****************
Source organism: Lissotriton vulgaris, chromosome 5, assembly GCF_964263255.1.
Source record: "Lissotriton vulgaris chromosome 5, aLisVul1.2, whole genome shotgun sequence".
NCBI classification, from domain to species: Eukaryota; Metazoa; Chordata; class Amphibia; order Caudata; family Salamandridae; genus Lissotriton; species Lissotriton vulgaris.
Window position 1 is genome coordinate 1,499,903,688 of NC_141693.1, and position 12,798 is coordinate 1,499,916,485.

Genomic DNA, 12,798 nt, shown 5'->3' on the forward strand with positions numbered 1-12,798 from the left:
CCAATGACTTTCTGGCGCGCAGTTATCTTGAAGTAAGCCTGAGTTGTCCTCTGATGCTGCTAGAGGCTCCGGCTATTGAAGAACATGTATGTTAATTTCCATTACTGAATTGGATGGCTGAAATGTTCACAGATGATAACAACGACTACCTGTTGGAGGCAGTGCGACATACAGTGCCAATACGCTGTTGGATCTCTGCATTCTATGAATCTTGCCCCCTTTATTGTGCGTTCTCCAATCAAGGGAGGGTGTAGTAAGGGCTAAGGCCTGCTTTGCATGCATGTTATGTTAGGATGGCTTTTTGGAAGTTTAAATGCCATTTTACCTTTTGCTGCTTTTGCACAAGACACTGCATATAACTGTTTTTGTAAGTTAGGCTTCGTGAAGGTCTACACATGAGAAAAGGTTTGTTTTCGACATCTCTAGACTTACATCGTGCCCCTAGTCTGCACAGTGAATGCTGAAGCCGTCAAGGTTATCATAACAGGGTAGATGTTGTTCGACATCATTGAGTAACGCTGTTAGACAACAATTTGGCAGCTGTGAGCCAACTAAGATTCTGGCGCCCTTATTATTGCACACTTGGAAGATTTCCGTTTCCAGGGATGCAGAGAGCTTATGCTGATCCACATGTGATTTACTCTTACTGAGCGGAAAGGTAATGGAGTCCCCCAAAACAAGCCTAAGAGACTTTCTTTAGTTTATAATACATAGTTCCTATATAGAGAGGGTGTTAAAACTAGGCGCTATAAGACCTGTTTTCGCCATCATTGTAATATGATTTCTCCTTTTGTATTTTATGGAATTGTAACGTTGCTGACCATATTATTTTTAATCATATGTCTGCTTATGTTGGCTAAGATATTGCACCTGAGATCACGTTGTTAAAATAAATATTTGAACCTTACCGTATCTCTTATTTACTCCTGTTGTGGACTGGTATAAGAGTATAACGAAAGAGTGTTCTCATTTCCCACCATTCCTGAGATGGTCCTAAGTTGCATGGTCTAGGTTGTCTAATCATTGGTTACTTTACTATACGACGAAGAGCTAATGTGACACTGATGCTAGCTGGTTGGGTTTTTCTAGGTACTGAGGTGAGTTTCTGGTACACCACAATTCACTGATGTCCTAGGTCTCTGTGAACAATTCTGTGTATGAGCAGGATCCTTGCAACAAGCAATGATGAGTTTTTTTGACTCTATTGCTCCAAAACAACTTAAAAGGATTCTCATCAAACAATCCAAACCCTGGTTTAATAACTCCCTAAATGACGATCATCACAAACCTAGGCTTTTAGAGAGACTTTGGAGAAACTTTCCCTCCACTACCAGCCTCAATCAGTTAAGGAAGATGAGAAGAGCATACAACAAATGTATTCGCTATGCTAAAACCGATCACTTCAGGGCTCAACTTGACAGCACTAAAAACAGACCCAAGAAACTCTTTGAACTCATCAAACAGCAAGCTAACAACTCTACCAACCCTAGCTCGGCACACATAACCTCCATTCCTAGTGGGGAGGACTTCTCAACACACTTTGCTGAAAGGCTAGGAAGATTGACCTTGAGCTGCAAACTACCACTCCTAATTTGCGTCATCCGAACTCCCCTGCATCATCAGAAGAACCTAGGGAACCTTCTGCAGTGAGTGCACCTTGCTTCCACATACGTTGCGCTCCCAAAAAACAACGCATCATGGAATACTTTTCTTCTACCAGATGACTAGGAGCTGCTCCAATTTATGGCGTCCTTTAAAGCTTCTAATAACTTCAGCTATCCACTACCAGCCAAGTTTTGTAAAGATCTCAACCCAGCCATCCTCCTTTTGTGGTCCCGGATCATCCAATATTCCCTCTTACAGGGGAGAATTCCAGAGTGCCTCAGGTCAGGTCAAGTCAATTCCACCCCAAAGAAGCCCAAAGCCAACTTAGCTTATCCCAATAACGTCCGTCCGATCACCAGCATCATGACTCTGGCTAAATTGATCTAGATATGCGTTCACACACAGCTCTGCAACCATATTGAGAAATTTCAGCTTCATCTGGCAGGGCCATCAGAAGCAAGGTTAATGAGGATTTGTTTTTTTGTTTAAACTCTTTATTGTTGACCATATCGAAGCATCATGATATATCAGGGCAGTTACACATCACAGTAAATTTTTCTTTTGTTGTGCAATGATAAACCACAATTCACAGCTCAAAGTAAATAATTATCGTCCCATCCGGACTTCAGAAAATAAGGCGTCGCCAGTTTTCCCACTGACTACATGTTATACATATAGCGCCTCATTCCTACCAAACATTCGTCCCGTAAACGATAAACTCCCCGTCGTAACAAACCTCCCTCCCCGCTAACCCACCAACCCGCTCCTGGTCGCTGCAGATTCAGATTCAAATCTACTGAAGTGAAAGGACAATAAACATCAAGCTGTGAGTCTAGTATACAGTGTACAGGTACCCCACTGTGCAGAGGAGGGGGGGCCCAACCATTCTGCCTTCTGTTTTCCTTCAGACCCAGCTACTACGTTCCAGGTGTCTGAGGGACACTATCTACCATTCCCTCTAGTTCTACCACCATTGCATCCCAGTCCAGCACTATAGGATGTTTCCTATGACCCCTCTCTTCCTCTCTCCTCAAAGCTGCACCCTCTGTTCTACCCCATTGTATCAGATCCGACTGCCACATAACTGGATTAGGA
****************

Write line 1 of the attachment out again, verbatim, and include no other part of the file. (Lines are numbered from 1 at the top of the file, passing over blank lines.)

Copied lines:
Source organism: Lissotriton vulgaris, chromosome 5, assembly GCF_964263255.1.